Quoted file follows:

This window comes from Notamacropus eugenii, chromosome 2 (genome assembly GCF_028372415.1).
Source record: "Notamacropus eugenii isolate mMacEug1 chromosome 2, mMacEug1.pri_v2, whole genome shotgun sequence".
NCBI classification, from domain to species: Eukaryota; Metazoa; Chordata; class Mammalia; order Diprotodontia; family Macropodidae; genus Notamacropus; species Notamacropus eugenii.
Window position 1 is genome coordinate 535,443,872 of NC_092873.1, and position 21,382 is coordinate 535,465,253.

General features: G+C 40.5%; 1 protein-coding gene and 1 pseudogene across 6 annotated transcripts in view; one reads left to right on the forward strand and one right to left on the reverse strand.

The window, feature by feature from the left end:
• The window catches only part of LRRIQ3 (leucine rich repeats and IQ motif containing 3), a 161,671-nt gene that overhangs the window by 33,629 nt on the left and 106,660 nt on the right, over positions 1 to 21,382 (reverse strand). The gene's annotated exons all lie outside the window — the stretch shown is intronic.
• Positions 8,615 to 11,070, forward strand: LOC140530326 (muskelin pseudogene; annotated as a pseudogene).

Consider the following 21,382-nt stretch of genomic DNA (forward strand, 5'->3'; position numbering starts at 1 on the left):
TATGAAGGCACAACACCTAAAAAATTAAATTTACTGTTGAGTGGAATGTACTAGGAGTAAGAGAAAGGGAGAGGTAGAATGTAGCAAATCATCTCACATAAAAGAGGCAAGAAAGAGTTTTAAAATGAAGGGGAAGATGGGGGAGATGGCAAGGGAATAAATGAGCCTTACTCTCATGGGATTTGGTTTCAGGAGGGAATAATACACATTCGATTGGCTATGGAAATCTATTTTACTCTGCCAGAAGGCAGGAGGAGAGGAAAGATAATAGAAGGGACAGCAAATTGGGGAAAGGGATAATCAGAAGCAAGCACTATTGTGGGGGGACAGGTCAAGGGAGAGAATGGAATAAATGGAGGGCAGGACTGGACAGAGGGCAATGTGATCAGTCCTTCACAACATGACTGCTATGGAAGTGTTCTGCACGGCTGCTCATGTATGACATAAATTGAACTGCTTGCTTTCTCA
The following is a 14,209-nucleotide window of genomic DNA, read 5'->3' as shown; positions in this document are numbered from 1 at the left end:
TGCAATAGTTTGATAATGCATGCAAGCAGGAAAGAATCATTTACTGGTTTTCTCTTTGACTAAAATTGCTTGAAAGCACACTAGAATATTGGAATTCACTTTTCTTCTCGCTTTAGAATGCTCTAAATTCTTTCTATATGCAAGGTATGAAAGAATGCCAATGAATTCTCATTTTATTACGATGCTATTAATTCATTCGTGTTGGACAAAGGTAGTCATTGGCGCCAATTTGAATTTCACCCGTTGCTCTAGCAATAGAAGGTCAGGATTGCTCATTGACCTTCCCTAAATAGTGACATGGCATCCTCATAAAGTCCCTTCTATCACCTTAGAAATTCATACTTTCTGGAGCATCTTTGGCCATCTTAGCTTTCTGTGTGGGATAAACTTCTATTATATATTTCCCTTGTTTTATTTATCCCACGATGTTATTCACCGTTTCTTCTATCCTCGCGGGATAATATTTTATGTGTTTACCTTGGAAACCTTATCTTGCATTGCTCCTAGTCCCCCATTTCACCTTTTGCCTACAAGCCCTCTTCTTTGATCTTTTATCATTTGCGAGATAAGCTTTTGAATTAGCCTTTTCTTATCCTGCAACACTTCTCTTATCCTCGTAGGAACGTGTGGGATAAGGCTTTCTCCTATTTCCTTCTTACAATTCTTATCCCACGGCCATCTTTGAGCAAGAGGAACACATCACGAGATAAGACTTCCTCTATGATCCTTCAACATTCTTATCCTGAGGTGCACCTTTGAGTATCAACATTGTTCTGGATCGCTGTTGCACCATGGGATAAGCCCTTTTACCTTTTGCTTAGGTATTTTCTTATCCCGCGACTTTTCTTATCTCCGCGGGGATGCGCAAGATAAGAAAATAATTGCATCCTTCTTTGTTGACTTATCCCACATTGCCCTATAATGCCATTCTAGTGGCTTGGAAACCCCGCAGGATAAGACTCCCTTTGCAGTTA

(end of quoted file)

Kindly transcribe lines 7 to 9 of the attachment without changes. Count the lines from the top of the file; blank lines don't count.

• The window catches only part of LRRIQ3 (leucine rich repeats and IQ motif containing 3), a 161,671-nt gene that overhangs the window by 33,629 nt on the left and 106,660 nt on the right, over positions 1 to 21,382 (reverse strand). The gene's annotated exons all lie outside the window — the stretch shown is intronic.
• Positions 8,615 to 11,070, forward strand: LOC140530326 (muskelin pseudogene; annotated as a pseudogene).

Consider the following 21,382-nt stretch of genomic DNA (forward strand, 5'->3'; position numbering starts at 1 on the left):